(Measure for Measure I,1,34-35)
The above examples show the difference when using Shakespeare’s pronouns. When Angelo is talking to Duke Vincentio, he is conversing with someone of higher stature and rank that is why it can be seen that the pronoun “your” is used. On the contrary, Duke Vincento is conversing with Angelo as well but as Angelo is of lower status and rank, Duke Vincento uses the pronoun “thy”.
Quarto and Folio
Shakespeare used to write his plays for performances in theaters, rather than publishing. If the written material had been published, it could be easily copied by other people and the exclusivity of it would be gone. Many instances of people copying the script from the stage performance and then selling it occurred which led to many errors in the original work of Shakespeare.
Shakespeare’s work was published in two kinds of format which are known as quarto and folio. The quarto page is 9.5 inches wide and 12 inches high while the folio page was considerably larger with the width and height measuring 12 and 19 inches respectively. The papers on which the text was printed would be folded so as to create 4 pages which would be joined together. The resultant would be sort of a book with the first paper being the first 2 and last 2 pages and so on.
Most of the scripts with the error were printed in the quarto format. As described above, such quarto format came into the light when people would copy the script and dialogues through actual stage performance which could be sold to other publishers to use. The followers of Shakespeare and his admirers also compiled his plays in a much more authentic form and printed in a 900-page folio format.
The play ‘Cymbeline’ is published in the form of a folio. Cymbeline’s first folio came into existence in the year 1623. As the play is in the form a folio, it means that it is one of the original scripts of Shakespeare.
The term Shakespearean is perceived from different aspects where each aspect is linked to Shakespeare in some way. A Shakespearean could be something that follows how a work resembles that of Shakespeare in terms of its characteristics or Shakespearean may point to the fact that the work is of really high quality as Shakespeare’s work is considered among the highest literary works. The term Shakespearean can also be used to describe those works where the theme and storyline resemble Shakespeare’s plays.
Comparing Shakespeare’s works, it is quite evident that there is always an element of tragedy involved. Shakespeare is famous for his tragic plays and his tragic style differs from others’. Shakespeare plays presents a tragic outlook where the main character might face a terrible loss or he might become scarred emotionally or physically for the rest of their life. Tragedy can be the main part of the play or it can even be a supportive one where the play is based on some topic with just elements of tragedy added. The plays containing elements of tragedy have certain similarities and characteristics. Some of these are:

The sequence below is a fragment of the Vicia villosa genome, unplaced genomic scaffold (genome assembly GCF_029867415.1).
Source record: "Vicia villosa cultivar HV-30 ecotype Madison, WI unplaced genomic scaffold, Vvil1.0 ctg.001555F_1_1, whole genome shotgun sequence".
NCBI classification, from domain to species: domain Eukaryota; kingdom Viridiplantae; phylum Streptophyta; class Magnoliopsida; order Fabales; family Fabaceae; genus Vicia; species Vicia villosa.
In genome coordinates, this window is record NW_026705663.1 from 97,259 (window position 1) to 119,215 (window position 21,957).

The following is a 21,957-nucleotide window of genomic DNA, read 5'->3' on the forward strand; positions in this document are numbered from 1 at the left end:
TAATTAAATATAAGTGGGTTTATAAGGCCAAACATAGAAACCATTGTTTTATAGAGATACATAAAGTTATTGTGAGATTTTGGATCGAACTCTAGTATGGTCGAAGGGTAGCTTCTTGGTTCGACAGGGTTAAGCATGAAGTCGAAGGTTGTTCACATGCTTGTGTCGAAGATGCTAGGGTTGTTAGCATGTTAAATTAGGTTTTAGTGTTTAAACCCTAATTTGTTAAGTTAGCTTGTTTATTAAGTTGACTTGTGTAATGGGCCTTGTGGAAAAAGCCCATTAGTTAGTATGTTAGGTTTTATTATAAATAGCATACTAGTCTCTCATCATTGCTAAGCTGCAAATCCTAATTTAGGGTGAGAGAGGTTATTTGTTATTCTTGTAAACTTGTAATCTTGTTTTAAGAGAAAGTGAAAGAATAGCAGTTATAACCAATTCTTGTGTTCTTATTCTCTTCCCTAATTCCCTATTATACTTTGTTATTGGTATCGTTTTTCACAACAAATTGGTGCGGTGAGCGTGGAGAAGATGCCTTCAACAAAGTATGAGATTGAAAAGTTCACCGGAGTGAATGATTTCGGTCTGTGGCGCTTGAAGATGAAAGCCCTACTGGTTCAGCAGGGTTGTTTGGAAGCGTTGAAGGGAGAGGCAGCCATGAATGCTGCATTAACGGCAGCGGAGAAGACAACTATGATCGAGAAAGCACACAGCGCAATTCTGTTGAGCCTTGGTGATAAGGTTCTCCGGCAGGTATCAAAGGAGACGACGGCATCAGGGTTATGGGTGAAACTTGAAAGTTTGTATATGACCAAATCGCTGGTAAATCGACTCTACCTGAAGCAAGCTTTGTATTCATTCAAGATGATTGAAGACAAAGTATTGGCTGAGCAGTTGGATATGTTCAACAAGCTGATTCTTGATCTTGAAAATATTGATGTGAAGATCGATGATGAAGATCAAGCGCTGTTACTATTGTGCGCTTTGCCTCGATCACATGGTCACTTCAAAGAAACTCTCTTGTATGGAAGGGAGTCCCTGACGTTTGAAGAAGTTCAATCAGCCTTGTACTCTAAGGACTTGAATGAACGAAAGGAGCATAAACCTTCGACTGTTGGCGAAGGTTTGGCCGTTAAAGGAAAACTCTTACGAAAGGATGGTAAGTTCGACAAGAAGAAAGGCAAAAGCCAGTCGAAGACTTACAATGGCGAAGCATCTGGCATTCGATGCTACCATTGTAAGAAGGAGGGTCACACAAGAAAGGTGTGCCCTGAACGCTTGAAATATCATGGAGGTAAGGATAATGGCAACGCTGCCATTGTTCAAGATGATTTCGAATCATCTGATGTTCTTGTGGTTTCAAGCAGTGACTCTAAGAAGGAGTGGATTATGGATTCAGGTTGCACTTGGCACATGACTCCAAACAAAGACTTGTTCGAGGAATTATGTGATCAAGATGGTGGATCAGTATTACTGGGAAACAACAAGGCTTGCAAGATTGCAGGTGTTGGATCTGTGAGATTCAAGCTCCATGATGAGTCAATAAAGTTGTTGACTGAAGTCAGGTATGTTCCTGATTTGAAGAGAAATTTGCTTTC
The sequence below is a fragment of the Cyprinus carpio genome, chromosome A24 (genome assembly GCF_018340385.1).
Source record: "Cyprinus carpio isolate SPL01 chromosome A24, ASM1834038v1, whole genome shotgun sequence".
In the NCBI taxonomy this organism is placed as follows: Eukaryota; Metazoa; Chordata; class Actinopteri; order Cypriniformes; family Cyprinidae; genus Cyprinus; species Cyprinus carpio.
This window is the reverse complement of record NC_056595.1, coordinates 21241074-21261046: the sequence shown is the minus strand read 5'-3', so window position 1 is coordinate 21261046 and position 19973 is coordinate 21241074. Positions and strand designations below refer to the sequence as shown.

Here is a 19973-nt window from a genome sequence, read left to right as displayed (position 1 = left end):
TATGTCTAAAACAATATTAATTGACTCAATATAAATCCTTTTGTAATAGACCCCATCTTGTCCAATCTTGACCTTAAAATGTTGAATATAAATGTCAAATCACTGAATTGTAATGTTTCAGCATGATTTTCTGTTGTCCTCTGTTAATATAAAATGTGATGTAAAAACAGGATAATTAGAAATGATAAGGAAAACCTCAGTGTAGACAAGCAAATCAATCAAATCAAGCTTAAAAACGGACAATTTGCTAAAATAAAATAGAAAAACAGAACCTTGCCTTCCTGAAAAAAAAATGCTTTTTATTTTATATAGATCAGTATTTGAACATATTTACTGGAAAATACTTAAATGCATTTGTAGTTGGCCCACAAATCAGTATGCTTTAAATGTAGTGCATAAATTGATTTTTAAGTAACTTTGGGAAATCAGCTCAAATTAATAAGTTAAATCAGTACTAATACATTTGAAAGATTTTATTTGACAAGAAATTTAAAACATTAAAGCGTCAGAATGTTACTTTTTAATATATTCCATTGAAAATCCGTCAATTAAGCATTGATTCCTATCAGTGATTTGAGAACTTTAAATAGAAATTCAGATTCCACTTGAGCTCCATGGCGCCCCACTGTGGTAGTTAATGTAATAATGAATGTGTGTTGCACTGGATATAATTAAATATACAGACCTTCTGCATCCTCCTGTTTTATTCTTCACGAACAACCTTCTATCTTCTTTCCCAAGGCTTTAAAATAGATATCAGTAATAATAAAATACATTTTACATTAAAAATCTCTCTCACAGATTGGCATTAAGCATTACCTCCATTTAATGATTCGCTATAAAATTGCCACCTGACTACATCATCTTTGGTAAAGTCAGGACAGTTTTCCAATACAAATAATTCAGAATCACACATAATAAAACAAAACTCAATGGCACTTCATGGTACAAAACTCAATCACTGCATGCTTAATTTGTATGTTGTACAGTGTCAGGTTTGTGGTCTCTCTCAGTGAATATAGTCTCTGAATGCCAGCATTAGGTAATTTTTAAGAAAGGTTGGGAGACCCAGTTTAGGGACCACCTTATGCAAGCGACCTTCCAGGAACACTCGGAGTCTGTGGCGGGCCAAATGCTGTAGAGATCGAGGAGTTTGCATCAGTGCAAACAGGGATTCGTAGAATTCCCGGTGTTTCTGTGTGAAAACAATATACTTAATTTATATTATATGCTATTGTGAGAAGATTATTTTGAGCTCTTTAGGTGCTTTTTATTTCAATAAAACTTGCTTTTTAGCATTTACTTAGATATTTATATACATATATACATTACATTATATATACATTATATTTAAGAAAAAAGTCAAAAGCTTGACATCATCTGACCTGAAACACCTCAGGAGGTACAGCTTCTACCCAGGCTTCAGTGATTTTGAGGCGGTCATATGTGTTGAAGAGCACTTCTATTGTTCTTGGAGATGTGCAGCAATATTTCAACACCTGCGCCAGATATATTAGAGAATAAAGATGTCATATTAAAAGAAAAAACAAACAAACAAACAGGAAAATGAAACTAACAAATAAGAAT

A tragic hero
The lead character of the play that faces some sort of tragedy. The tragedy could be of any kind like losing someone special, facing pain, etc. The hero can either be a male or a female and the play follows the path and struggle of the hero from calamity till their demise. The hero in the plays is almost always an important personality with high stature around which the play revolves.
Fight Between Good or Bad
This is also another major component of Shakespeare’s tragic plays. There is a battle between good and evil. The battle can be a part of the play or it may revolve around the main character. The evil mostly prevails while the good is suppressed. Evil in the plays is depicted as something that is inevitable and bound to happen at any cost. The play may display the battle between good and evil through a direct conflict by having two characters, one on each side of good and evil, or through an internal conflict that might be arising in the Hero’s mind.
A tragice end means the end of the play with both sides i.e good, which is the hero and bad, which is the villain, being destroyed. There may be an unnecessary life lost at the end especially when the people on the positive side are involved.
An end that contains the demise of both good and evil is called a tragic waste. Shakespeare's tragic plays mostly conclude with the tragic waste of goodness i.e the good prevails but at the cost of the death of the most intellectual, noble and virtuous person of the play.
Outer conflict highlights the trouble that might be present in the hero’s life which may be due to the enemies or just due to the plot of the play. Every hero is confronted with an external conflict which also leads to an internal conflict. The villain or the negative characters may put seeds of doubt in the mind of the hero. From here, the internal conflict starts for the hero and the struggle against it.
Internal struggle is the trouble that the hero is facing from within himself. This could be a reason for the fatal flaw that might be present in his life. Shakespeare’s plays show the battle of the hero with the internal conflicts which may be taking place in the mind, something that troubles in decision making which in the end results in the downfall of the hero. Internal conflicts can be a part of an external conflict which gives mental anxiety to the hero thereby producing a lack of confidence.